LIMA — There has been mixed messaging on wearing masks while in public spaces, seen as a possible way to slow the spread of the new coronavirus.
During Friday’s press conference, the White House coronavirus task force and CDC adjusted its recommendation to include wearing cloth face coverings in public settings where other social distancing measures are difficult to maintain or in high-traffic areas. The CDC sites instances like grocery stores and pharmacies.
Previously, the CDC has recommended that healthy people avoid wearing masks, but Tami Gough and Kathy Luhn of the Allen County Combined Health District noted that the CDC had been considering adjusting their guidance.
“Most often, spread of respiratory viruses from person-to-person happens among close contacts (within 6 feet). However, recent studies indicate that people who are infected but do not have symptoms likely also play a role in the spread of COVID-19,” Gough and Luhn said a combined email statement to The Lima News. “More individuals preventing the spread of their own droplets will help prevent the spread of the virus. One caution though — wearing a mask does not replace the need for social distancing.”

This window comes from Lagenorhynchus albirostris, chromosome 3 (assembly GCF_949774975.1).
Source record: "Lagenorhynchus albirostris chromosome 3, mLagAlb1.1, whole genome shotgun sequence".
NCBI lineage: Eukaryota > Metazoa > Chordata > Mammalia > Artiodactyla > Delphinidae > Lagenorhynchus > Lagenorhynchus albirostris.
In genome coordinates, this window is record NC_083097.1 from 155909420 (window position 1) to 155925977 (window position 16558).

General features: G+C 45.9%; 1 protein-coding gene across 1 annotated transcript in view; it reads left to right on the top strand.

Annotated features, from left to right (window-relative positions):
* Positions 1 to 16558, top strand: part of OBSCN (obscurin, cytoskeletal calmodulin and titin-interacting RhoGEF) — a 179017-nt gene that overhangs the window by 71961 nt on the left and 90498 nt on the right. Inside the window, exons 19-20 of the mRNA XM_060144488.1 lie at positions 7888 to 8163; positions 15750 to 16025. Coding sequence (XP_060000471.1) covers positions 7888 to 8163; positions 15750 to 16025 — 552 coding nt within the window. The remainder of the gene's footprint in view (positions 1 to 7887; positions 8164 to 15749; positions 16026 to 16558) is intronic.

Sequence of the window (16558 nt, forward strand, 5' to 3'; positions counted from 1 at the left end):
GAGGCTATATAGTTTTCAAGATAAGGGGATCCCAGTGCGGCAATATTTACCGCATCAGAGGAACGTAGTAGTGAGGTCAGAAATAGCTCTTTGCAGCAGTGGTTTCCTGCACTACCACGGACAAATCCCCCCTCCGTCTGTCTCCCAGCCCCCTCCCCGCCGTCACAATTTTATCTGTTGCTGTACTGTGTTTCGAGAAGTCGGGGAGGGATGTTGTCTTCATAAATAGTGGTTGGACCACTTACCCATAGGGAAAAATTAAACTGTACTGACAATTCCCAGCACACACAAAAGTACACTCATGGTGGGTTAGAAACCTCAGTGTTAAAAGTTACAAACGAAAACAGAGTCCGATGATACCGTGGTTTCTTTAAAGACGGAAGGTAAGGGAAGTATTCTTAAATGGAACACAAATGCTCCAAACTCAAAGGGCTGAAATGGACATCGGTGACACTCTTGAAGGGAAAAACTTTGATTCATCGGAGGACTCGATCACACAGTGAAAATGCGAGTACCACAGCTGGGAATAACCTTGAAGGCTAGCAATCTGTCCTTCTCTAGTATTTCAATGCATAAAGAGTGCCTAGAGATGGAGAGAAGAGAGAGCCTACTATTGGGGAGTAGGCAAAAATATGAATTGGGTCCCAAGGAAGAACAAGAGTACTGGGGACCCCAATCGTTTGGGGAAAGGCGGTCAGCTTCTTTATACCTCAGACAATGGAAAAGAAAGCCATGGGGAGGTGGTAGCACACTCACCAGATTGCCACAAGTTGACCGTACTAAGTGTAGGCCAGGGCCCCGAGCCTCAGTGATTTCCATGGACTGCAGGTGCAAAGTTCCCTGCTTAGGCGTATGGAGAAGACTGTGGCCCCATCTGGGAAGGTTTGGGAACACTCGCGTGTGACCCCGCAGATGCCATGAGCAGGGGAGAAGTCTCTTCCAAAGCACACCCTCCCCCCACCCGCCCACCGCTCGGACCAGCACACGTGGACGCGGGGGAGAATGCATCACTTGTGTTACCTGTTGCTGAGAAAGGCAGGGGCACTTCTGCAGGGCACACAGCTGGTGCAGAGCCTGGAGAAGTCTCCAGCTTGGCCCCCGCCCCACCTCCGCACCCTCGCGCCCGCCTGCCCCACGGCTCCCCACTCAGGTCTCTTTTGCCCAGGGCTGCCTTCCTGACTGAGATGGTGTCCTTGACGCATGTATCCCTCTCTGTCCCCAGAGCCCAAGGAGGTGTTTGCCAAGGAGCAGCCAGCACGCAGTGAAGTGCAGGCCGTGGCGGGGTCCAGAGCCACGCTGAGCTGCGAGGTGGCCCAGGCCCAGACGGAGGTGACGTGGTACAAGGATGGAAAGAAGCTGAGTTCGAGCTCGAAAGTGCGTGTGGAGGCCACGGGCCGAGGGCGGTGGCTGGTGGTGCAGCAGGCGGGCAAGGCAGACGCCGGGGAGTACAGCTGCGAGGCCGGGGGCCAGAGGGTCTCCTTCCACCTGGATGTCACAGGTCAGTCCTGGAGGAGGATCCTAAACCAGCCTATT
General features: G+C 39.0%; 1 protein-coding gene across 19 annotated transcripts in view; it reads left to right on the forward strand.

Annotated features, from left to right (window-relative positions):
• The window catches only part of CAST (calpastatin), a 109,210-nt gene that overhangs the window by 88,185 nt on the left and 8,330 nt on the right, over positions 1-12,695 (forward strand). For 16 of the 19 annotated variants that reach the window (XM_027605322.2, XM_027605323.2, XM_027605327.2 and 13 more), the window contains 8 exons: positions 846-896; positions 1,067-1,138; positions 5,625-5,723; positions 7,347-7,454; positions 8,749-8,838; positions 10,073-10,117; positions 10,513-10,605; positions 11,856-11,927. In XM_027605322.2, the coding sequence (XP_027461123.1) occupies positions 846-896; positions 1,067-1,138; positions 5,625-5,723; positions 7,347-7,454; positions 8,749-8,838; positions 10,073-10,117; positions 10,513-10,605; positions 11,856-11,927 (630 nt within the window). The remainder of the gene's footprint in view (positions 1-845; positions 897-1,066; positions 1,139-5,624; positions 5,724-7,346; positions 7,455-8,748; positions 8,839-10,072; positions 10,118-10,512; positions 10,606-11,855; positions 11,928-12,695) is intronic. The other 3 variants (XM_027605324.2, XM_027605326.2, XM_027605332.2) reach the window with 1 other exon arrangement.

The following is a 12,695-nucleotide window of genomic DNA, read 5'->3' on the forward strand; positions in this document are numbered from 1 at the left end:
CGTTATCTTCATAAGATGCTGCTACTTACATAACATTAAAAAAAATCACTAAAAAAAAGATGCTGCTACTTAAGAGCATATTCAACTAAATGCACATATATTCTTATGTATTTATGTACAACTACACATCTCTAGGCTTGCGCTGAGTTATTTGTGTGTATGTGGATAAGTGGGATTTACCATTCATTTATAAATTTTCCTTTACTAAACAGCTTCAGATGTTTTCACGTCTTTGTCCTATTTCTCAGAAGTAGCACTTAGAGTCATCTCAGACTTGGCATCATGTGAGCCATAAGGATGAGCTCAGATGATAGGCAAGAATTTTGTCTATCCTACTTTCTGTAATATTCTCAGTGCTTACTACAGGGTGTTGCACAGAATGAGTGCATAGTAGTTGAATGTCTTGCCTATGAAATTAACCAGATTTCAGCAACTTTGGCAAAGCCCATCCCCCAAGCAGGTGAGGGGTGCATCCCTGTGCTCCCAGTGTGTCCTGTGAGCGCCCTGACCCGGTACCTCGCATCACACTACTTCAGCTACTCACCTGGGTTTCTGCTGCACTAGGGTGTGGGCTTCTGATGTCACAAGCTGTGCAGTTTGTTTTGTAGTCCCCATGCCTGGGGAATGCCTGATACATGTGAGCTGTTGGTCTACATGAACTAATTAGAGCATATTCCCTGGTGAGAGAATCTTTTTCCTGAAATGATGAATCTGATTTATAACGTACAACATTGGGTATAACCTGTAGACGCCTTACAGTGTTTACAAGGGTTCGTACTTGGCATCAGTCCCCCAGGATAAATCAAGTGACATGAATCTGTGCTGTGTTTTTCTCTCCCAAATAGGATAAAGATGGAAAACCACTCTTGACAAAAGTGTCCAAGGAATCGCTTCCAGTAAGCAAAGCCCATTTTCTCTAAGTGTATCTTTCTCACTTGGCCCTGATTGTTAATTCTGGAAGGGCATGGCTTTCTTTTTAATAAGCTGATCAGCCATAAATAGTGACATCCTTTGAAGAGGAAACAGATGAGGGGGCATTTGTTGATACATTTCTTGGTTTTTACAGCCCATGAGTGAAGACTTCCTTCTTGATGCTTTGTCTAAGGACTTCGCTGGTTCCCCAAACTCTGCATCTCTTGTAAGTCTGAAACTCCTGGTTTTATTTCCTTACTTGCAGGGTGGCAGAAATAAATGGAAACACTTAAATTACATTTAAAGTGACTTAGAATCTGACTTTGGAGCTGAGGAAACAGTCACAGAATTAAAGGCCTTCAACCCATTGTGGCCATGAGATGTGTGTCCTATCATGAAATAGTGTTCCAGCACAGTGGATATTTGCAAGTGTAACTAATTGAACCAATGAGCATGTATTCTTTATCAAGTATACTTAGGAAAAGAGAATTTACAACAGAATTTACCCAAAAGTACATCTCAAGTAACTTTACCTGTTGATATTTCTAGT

In his daily press conferences, Gov. Mike DeWine said he too has been receiving a lot of questions about this, specifically regarding those working in retail.
“I would just like to take this opportunity to say that is just fine,” he said in the press conference. “We encourage employers to allow your employees to wear that mask … There’s still discussion on whether or not everyone should be wearing these or not, I’m not going to get into that, but I think that people in retail who want to be able to wear these, certainly should be able to.”
DeWine reminded that these are not the N95 masks that health professionals wear, but rather the breathable material masks that can even easily be made at home.
Victor Wei, child and adolescent psychiatrist with the Family Resource Center of Northwest Ohio in Lima, said he thinks the masks are crucial. He uses the example of Taiwan’s use of masks as to why it is an effective way to manage the spread of illnesses. Wei also pointed to a study that shows virus particles have the ability to remain in the air for 20 minutes.
“It’s all about viral load,” Wei said. “If we have too many (sick) people in the community, the community has a viral load that will stick in our hospitals and the whole community. How do you decrease the viral load? Everyone wears a mask in public … You don’t need a mask to go into surgery, you just need a mask to go to the store.”
Reach Tara Jones at 567-242-0511.